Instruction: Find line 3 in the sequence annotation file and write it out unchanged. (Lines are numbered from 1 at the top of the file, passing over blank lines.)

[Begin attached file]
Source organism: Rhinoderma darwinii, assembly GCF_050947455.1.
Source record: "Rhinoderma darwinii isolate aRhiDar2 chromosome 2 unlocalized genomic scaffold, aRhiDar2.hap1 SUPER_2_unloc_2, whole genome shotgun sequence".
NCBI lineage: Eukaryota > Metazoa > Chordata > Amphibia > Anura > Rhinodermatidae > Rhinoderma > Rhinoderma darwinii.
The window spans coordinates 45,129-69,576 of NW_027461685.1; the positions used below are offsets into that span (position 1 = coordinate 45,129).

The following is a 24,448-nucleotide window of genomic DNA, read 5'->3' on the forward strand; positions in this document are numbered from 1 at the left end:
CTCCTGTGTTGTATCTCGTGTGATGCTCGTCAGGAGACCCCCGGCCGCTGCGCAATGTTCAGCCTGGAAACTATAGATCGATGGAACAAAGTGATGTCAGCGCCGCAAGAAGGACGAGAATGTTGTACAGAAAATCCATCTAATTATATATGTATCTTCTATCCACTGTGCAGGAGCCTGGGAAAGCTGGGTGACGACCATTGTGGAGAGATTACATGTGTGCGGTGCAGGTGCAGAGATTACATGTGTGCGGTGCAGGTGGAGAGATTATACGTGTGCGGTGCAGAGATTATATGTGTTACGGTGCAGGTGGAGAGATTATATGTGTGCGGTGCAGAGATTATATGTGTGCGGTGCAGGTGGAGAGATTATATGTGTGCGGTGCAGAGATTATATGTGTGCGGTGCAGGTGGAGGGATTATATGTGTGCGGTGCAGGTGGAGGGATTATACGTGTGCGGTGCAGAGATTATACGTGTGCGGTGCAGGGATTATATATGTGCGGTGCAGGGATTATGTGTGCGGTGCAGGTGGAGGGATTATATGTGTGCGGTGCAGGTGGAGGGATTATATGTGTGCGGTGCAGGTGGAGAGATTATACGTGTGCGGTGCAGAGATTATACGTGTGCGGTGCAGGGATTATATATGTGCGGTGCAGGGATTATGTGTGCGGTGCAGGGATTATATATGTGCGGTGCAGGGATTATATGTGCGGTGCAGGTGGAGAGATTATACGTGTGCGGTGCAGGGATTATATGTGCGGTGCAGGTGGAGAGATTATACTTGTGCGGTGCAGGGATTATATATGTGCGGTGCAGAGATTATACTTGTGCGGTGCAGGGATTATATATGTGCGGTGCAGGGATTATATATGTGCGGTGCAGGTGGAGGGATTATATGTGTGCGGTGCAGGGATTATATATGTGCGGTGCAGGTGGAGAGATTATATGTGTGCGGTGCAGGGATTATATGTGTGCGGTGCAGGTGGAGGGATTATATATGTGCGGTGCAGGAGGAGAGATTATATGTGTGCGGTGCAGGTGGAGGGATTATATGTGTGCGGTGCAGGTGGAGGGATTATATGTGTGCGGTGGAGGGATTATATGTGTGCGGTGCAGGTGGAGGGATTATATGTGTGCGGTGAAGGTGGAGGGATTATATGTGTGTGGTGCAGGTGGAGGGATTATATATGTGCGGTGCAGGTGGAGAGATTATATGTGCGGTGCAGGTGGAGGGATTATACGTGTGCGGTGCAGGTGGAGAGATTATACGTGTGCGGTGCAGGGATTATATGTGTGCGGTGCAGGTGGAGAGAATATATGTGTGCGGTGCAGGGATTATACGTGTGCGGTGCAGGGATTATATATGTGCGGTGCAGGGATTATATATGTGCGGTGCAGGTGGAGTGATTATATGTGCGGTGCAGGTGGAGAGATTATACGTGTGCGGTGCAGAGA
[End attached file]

NCBI lineage: Eukaryota > Metazoa > Chordata > Amphibia > Anura > Rhinodermatidae > Rhinoderma > Rhinoderma darwinii.